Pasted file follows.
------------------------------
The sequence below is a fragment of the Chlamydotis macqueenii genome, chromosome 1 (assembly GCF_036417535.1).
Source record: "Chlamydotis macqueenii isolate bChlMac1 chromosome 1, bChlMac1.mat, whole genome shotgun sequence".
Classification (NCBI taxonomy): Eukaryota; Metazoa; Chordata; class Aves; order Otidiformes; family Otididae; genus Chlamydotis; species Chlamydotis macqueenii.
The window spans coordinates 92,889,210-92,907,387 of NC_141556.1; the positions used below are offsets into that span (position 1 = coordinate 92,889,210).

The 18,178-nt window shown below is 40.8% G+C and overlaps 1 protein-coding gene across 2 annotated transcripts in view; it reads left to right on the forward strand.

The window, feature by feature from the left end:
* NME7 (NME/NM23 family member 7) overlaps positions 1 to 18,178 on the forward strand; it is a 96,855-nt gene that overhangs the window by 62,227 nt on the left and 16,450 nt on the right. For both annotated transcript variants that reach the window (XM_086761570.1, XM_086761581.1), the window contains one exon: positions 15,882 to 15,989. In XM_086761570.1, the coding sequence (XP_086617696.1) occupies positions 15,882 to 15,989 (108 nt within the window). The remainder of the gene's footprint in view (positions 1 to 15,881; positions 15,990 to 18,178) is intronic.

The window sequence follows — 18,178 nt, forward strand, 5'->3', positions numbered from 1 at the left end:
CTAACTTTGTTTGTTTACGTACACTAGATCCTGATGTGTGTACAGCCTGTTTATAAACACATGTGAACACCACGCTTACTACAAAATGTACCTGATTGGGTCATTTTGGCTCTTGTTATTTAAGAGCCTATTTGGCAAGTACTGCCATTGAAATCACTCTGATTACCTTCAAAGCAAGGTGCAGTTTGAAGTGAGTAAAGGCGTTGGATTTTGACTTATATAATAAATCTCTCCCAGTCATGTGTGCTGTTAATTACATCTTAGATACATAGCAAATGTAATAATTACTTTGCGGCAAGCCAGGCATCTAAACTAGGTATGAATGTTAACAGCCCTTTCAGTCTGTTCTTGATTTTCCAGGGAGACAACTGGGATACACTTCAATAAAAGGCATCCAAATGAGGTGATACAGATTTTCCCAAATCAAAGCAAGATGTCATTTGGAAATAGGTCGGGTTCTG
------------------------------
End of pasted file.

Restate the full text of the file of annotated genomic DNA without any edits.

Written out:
The sequence below is a fragment of the Chlamydotis macqueenii genome, chromosome 1 (assembly GCF_036417535.1).
Source record: "Chlamydotis macqueenii isolate bChlMac1 chromosome 1, bChlMac1.mat, whole genome shotgun sequence".
Classification (NCBI taxonomy): Eukaryota; Metazoa; Chordata; class Aves; order Otidiformes; family Otididae; genus Chlamydotis; species Chlamydotis macqueenii.
The window spans coordinates 92,889,210-92,907,387 of NC_141556.1; the positions used below are offsets into that span (position 1 = coordinate 92,889,210).

The 18,178-nt window shown below is 40.8% G+C and overlaps 1 protein-coding gene across 2 annotated transcripts in view; it reads left to right on the forward strand.

The window, feature by feature from the left end:
* NME7 (NME/NM23 family member 7) overlaps positions 1 to 18,178 on the forward strand; it is a 96,855-nt gene that overhangs the window by 62,227 nt on the left and 16,450 nt on the right. For both annotated transcript variants that reach the window (XM_086761570.1, XM_086761581.1), the window contains one exon: positions 15,882 to 15,989. In XM_086761570.1, the coding sequence (XP_086617696.1) occupies positions 15,882 to 15,989 (108 nt within the window). The remainder of the gene's footprint in view (positions 1 to 15,881; positions 15,990 to 18,178) is intronic.

The window sequence follows — 18,178 nt, forward strand, 5'->3', positions numbered from 1 at the left end:
CTAACTTTGTTTGTTTACGTACACTAGATCCTGATGTGTGTACAGCCTGTTTATAAACACATGTGAACACCACGCTTACTACAAAATGTACCTGATTGGGTCATTTTGGCTCTTGTTATTTAAGAGCCTATTTGGCAAGTACTGCCATTGAAATCACTCTGATTACCTTCAAAGCAAGGTGCAGTTTGAAGTGAGTAAAGGCGTTGGATTTTGACTTATATAATAAATCTCTCCCAGTCATGTGTGCTGTTAATTACATCTTAGATACATAGCAAATGTAATAATTACTTTGCGGCAAGCCAGGCATCTAAACTAGGTATGAATGTTAACAGCCCTTTCAGTCTGTTCTTGATTTTCCAGGGAGACAACTGGGATACACTTCAATAAAAGGCATCCAAATGAGGTGATACAGATTTTCCCAAATCAAAGCAAGATGTCATTTGGAAATAGGTCGGGTTCTG